Submitted to: Western Nutrient Management Conference Proceedings
Publication Type: Proceedings
Publication Acceptance Date: 1/24/1997
Publication Date: N/A
Interpretive Summary: Wheat grown in the Pacific Northwest often needs additional plant nutrients to produce optimum yield. It is important to apply nutrients only when needed to avoid adverse environmental effects and unnecessary production costs. This study investigated the need for major nutritional elements such as nitrogen, phosphorus, and sulfur, micronutrients such as zinc and copper, fungicides to control root diseases, and methanol as a growth stimulant for winter wheat grown without irrigation. Studies were conducted for two years across four agronomic zones ranging from 10 to 19 inches of annual precipitation. Nitrogen increased yield by 12-95% when spring rainfall was above normal, but only 0-5% when spring rainfall was below-normal. None of the sites needed additional phosphorus, sulfur, or micronutrients to produce optimal yield. Wheat at one of eight sites responded to fungicides, and none responded to methanol. Because nitrogen had the greatest influence on yield, most emphasis should be given to selecting the nitrogen rate that best meets environmental conditions. Other nutrients need only be applied if a deficiency is documented by repeated field tests.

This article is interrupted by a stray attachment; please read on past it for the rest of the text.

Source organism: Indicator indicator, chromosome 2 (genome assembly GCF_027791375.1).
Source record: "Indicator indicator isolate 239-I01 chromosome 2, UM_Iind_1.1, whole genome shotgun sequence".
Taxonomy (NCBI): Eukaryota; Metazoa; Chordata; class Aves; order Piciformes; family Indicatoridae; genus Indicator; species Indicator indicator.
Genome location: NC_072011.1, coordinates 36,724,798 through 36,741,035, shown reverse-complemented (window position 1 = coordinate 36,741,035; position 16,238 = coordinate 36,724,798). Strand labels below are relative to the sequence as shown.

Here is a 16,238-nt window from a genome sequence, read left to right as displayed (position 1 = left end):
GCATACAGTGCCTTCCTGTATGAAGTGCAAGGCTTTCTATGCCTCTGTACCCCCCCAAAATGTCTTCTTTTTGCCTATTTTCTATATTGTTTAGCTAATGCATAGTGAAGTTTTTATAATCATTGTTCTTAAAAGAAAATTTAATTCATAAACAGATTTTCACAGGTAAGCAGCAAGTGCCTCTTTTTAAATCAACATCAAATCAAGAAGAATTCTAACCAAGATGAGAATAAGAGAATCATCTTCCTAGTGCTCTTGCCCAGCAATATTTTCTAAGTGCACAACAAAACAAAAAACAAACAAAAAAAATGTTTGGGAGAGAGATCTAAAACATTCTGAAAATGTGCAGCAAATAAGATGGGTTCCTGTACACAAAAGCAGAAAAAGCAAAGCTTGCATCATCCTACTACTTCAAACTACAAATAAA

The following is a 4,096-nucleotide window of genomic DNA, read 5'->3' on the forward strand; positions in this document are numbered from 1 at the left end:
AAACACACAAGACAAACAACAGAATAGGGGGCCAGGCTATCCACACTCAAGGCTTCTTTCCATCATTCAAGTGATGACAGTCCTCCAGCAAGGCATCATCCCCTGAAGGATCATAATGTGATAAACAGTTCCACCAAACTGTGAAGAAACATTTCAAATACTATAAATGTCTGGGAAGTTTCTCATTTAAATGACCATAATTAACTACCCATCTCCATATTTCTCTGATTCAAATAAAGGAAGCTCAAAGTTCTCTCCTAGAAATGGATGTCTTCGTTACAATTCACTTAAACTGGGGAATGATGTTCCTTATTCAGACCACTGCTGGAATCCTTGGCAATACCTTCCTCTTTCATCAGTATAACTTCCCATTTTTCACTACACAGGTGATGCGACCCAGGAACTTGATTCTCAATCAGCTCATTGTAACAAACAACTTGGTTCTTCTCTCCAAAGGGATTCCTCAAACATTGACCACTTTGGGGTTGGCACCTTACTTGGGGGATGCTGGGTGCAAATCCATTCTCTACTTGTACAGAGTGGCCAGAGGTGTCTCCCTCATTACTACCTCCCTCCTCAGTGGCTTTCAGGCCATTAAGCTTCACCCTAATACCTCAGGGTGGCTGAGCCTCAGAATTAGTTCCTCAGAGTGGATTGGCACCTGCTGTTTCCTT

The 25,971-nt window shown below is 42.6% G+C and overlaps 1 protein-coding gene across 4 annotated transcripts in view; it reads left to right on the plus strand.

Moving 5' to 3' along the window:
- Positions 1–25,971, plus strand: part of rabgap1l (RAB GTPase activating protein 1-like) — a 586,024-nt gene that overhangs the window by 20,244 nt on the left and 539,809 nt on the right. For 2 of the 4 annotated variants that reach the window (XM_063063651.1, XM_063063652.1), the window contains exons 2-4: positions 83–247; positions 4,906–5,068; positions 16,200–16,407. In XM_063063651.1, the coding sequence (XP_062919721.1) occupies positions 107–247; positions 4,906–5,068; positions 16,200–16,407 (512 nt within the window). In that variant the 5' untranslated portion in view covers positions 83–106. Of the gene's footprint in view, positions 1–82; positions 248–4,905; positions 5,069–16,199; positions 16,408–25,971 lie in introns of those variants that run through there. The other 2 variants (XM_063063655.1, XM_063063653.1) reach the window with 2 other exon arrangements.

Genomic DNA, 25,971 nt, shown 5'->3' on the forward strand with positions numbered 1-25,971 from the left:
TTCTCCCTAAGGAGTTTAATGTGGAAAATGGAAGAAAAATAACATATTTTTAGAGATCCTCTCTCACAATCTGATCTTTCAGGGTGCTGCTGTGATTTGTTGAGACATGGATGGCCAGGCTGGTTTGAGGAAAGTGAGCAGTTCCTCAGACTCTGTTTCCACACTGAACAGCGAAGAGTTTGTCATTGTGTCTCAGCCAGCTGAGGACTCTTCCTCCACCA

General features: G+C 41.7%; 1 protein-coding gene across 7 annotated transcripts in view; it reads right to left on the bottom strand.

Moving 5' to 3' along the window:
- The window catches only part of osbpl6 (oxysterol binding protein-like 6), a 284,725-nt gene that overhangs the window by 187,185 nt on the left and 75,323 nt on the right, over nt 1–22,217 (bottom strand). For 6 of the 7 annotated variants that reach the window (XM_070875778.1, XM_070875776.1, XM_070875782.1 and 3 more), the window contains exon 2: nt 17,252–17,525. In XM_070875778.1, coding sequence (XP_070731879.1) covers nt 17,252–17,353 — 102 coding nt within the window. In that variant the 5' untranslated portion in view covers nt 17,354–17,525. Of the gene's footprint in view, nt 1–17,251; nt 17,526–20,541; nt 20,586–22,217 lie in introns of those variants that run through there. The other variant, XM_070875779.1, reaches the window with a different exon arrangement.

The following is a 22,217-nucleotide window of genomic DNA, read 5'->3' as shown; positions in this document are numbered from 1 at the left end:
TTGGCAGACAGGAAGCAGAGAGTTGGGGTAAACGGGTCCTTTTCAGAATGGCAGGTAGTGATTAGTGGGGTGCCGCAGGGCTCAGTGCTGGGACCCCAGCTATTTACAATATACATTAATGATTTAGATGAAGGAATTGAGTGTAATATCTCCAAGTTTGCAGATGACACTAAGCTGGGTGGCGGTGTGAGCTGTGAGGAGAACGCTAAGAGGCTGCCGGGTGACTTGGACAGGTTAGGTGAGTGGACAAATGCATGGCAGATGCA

Technical Abstract: Fertilizer can increase wheat yield substantially in the Pacific Northwest, but any increase is affected by drought stress, cropping history, and past fertilizer practices. It is important to apply nutrients only when needed to avoid adverse environmental effects and unnecessary production costs. This experiment consisted of four nitrogen (N) rates along with comparisons to evaluate the need for phosphorus, sulfur, micronutrients, fungicides, and methanol to produce optimal dryland winter wheat yield. The experiment was conducted for two years in each of four agronomic zones ranging from 10 to 19 inches annual precipitation. Nitrogen response was strongly related to adequacy of spring precipitation. Little N response occurred when spring precipitation was low, but up to 120 pounds N per acre was required to maximize yield when spring precipitation was high. Winter wheat did not respond to phosphorus, sulfur, or micronutrients, indicating that supply from soil and past application practices was sufficient. One of eight sites responded to fungicide application, and none to methanol. Because N had the greatest influence on yield, most emphasis should be given to selecting the N rate that best meets environmental conditions. Other nutrients need only be applied if a need is documented by repeated field tests.